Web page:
Here’s how to plan the best possible trip to Thailand’s culture-rich capital.
AMONG GOLDEN TEMPLES and glitzy bars, Bangkok fuses its past with a vibrant present, with world-class cuisine and nightlife available for everyone— no matter your budget. Because of the rapid expansion in the 20th century, modern skyscrapers stand tall next to food shacks and traditional wooden huts. Cars crowd the streets alongside motorbikes and bicycles in a chaotic buzz, but the noise and the activity rarely feel overbearing.
When to Go
Bangkok is popular year-round but it’s most comfortable between November and March. That’s when the temperatures (though still hot) will be more manageable for exploring the city. In the off-season, April to October, it’s still great to visit (especially for incredible hotel deals), but be prepared for regular rainstorms and a lot of humidity.
The annual Songkran festival, a celebration of the Thai New Year, takes place in April each year and usually marks the end of the tourist high season. During the three-day festival, locals and tourists alike throw water on one another. Some of the more festival-like areas, such as Silom, turn into giant water parties with people using water guns to make the most mess. Be prepared to get wet!
What to Eat
Beyond the tourist sites, Bangkok is perhaps best known for its street food markets and roadside vendors. Thai food classics such as Pad Thai (noodles with chicken or shrimp), Som Tam (papaya salad), and Tom Yum (hot and sour soup) are available just about everywhere. And despite the ban on street food vendors announced in April 2017, many still operate along side streets, and some specific markets have still been allowed to continue running.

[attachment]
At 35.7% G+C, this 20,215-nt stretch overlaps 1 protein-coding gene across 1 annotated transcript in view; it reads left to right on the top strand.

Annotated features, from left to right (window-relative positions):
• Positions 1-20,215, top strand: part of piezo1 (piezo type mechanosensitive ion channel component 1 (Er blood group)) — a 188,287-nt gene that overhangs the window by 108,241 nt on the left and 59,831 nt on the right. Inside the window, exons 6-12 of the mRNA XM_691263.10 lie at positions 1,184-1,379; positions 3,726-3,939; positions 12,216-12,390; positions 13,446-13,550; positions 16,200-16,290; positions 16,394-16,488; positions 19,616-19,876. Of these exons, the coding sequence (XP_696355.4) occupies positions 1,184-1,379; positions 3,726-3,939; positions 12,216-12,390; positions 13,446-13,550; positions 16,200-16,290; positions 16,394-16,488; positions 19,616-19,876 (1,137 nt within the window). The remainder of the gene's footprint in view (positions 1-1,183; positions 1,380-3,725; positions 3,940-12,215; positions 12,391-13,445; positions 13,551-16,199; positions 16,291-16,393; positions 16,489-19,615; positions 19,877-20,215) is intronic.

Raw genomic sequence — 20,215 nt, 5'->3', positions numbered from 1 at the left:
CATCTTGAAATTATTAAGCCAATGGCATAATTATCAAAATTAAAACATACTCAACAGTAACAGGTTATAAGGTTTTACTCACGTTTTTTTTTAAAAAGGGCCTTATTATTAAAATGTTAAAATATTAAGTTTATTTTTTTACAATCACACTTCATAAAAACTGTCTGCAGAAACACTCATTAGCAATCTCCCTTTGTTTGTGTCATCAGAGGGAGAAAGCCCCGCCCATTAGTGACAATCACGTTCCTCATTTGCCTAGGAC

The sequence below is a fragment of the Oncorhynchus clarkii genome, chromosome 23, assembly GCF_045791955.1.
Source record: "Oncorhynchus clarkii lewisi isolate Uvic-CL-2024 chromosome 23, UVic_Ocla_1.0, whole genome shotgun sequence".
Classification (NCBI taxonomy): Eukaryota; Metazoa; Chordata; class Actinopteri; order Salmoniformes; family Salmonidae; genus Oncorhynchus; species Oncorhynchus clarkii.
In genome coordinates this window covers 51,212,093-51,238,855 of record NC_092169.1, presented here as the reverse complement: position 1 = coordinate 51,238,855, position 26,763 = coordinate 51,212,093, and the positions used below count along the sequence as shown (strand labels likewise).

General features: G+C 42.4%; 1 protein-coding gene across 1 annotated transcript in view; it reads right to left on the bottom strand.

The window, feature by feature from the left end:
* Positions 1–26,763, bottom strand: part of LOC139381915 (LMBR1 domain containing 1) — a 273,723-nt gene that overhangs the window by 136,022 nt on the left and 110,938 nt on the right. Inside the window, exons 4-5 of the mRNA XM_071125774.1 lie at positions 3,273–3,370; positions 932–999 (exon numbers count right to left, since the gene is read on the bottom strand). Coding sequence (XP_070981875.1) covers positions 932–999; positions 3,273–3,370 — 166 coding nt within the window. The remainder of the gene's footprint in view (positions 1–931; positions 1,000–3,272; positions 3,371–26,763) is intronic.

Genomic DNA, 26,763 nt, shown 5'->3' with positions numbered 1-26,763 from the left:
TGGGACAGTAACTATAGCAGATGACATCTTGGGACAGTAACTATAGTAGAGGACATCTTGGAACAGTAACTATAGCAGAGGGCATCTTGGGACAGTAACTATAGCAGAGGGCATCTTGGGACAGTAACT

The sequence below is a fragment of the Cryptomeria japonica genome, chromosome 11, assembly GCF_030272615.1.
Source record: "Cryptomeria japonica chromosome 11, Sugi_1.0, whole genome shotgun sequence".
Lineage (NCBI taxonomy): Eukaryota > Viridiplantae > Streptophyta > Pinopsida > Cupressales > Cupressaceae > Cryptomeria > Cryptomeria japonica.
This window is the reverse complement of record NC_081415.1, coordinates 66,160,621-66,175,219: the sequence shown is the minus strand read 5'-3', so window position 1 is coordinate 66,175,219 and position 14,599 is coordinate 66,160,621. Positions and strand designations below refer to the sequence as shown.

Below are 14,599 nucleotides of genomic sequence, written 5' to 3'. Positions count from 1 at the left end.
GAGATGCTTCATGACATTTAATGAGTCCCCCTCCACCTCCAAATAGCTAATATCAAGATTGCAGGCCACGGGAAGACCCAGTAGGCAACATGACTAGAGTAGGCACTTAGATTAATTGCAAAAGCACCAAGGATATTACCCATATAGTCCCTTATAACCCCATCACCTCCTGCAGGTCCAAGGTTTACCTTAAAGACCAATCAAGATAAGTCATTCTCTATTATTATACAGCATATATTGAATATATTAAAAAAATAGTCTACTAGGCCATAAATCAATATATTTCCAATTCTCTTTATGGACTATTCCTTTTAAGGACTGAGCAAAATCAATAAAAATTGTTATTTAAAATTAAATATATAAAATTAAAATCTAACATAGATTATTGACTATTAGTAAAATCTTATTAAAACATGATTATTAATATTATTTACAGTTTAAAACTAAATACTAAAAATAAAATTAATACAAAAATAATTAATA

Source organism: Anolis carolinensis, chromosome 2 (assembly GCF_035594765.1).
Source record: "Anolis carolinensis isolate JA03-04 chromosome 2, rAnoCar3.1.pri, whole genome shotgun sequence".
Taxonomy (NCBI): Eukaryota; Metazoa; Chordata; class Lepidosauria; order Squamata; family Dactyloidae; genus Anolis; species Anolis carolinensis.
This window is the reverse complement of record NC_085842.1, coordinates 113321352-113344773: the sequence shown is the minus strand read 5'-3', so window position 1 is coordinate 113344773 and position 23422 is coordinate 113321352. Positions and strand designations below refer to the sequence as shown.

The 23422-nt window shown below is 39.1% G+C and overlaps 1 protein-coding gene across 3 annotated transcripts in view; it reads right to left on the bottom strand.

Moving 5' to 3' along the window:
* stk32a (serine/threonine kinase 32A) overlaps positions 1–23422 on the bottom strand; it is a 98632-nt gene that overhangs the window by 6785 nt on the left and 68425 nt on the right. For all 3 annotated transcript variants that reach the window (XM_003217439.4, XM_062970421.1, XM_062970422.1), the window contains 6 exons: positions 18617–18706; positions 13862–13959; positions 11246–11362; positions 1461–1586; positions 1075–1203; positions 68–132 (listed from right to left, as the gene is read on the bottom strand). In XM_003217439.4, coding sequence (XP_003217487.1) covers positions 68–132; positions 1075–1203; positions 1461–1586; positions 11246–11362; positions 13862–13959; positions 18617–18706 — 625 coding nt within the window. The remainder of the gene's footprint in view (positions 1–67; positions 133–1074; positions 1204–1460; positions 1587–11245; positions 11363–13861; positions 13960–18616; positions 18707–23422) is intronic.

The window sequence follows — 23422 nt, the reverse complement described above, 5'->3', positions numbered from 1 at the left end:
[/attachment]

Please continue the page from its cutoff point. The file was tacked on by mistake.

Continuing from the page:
Souvenir to Take Home
Be mindful of what souvenirs you choose to take home from Thailand. While many Buddhist temples are happy to accept visitors from any faith, billboards throughout the country (and even on the way in from Bangkok Sukhumviit Airport) will remind you to not buy souvenirs featuring the Buddha’s likeness, as it’s considered disrespectful to the faith. Instead, look for original art and fashion from Bangkok’s many independent shopping centers, especially the Chatuchak Market open every weekend.
Sustainable Travel Tip
Bangkok’s metro and Skytrain (the BTS) is an efficient and easy way to get around the city. Trains run frequently and connect riders to all of the most important hot spots. No matter the weather, it’s a useful way to get around and avoid Bangkok’s congested traffic.
Take in spectacular panoramic views over Bangkok from the rooftop Vertigo Grill and Moon Bar, located 61 stories (198 meters) above the city. A former helipad, the rooftop offers 360-degree views with an elegant restaurant, though you can also opt to just grab a drink at the open bar. Note that there’s a “smart casual” dress code.